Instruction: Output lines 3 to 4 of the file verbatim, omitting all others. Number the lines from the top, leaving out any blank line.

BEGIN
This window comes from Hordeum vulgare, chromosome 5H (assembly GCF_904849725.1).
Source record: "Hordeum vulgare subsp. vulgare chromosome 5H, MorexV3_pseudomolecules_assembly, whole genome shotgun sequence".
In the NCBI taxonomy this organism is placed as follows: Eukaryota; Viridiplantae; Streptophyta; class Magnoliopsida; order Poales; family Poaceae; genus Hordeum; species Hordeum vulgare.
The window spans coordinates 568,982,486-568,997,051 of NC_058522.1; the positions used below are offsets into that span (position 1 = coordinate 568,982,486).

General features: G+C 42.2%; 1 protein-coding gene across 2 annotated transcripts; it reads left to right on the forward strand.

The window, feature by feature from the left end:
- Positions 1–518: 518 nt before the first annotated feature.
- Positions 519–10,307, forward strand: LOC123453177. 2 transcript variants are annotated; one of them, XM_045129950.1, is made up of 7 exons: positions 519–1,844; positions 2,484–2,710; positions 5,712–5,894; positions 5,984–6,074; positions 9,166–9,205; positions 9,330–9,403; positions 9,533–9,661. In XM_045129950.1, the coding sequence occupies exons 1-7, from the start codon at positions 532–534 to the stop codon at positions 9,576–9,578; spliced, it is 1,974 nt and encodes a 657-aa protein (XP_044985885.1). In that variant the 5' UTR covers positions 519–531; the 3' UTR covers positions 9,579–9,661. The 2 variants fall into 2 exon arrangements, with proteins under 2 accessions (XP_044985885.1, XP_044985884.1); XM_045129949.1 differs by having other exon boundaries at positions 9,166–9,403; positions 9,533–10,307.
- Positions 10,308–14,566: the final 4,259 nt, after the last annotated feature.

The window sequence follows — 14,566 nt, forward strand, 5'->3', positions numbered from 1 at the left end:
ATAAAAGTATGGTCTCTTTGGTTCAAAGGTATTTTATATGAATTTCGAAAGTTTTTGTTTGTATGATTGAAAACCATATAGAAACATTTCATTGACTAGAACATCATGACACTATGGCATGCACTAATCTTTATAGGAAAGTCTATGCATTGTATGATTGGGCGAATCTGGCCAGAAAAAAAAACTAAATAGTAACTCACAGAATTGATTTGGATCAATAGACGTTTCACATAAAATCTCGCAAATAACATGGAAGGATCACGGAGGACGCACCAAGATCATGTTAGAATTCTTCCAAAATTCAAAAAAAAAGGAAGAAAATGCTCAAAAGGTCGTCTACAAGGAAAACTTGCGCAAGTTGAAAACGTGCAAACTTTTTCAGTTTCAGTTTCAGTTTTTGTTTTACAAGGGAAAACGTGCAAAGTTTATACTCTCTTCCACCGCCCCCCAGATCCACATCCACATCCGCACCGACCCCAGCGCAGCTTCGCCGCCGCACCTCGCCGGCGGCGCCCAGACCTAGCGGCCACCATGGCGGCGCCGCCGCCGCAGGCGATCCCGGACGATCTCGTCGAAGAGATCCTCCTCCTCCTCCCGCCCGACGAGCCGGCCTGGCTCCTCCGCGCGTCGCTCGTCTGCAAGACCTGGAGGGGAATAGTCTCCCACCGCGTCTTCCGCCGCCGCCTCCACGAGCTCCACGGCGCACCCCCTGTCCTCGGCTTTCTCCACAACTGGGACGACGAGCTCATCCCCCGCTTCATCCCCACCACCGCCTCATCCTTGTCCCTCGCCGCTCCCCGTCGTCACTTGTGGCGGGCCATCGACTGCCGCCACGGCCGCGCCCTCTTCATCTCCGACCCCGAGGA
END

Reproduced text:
In the NCBI taxonomy this organism is placed as follows: Eukaryota; Viridiplantae; Streptophyta; class Magnoliopsida; order Poales; family Poaceae; genus Hordeum; species Hordeum vulgare.
The window spans coordinates 568,982,486-568,997,051 of NC_058522.1; the positions used below are offsets into that span (position 1 = coordinate 568,982,486).